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Wednesday, 24 November 2010 14:12

The Omnidirectional Vision Turret (OVT) was developed at the Laboratory of Intelligent Systems (LIS) at EPFL. The purpose of this extension is to provide basic omnidirectional vision capabilities to the epuck, without the expense of complex processing hardware. Using a simple microcontroller, the turret is capable of advanced vision tasks such as distinguishing colour blogs in any direction, finding other robots in its vicinity, and basic navigation.

Vision System

Omnidirectional vision is achieved using a standard perspective camera (the same VGA camera used on the e-Puck) looking up on a custom-designed hyperbolic mirror. The mirror was designed to provide a full 360 degree view around the robot, and can see up to 5 degrees above the horizon.

An added advantage of the OVT is that it is not a top turret! All the signals from the e-Puck are passed on to a top PCB using card-edge connectors, which allows other turrets to be stacked on top of the OVT.

Hardware

The CMOS camera is connected to a First-In-First-Out (FIFO) frame buffer (Averlogic AL440B-24-PBF), which is then connected to a microcontroller (dsPIC33FJ256GP506 from Microchip). The frame buffer allows de-coupling between the camera and the microcontroller, which means that the microcontroller is no longer a slave to the camera, and can read an image at whatever pace is required from the frame buffer.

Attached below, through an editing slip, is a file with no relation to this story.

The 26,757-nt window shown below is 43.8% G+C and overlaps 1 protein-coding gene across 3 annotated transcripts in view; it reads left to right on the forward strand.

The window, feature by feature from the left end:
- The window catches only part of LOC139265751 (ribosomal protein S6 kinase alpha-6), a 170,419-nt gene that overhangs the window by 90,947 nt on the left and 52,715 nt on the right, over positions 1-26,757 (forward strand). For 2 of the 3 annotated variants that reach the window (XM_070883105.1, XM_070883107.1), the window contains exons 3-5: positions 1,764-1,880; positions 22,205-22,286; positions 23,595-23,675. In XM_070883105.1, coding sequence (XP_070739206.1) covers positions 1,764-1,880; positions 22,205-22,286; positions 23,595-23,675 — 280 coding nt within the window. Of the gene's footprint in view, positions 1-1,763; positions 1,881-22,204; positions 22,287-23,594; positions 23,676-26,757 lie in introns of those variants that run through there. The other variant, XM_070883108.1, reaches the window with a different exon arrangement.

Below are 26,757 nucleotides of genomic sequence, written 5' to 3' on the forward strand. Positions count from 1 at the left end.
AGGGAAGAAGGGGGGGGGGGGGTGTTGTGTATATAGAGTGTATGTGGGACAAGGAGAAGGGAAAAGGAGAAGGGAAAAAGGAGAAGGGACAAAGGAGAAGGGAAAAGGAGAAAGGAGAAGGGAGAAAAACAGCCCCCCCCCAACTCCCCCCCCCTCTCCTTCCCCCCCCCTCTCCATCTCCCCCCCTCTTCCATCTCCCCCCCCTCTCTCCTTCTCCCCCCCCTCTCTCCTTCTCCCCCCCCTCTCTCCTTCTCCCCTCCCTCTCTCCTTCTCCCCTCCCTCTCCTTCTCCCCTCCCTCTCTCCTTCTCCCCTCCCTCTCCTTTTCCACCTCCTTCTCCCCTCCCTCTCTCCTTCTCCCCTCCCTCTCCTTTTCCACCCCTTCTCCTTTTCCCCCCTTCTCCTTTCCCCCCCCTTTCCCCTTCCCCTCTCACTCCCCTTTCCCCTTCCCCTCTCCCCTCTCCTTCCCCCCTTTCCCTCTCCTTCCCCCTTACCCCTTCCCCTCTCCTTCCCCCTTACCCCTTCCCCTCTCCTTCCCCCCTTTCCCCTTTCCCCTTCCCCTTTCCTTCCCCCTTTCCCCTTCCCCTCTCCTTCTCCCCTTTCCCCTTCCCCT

Firmware

Several algorithms have been implemented, including basic drivers for reading an image from the camera, as well as image processing algorithms. There are two ways of reading the image:

  • An entire image can be read in low resolution and stored in the memory of the dsPIC. An image of up to approximately 80x80pixels can be read this way.
  • The image can be read line by line, and then processed before the next line is read. This allows for the full resolution of the camera to be used (480x480 pixels), but slows down the reading time of the image. Some image processing steps also require the entire image in dsPIC’s memory to work.

Some basic image processing algorithms have also been implemented on the dsPIC

  • Image unwrapping (of both low-res images resident in memory, and high-res images being read line-by-line)
  • Colour thresholding (only on images stored in memory)
  • Edge detection (only on images stored in memory)

The firmware for the OVT will be posted on the download page once the bugs have been ironed out.

Detailed schematics and PCB gerber files for the Omnidirectional Vision Turret can be found on the Download Page .

LIS_logoThis extension was designed at the Laboratory of Intelligent Systems (LIS) at EPFL.

Last Updated on Wednesday, 01 December 2010 10:33
 
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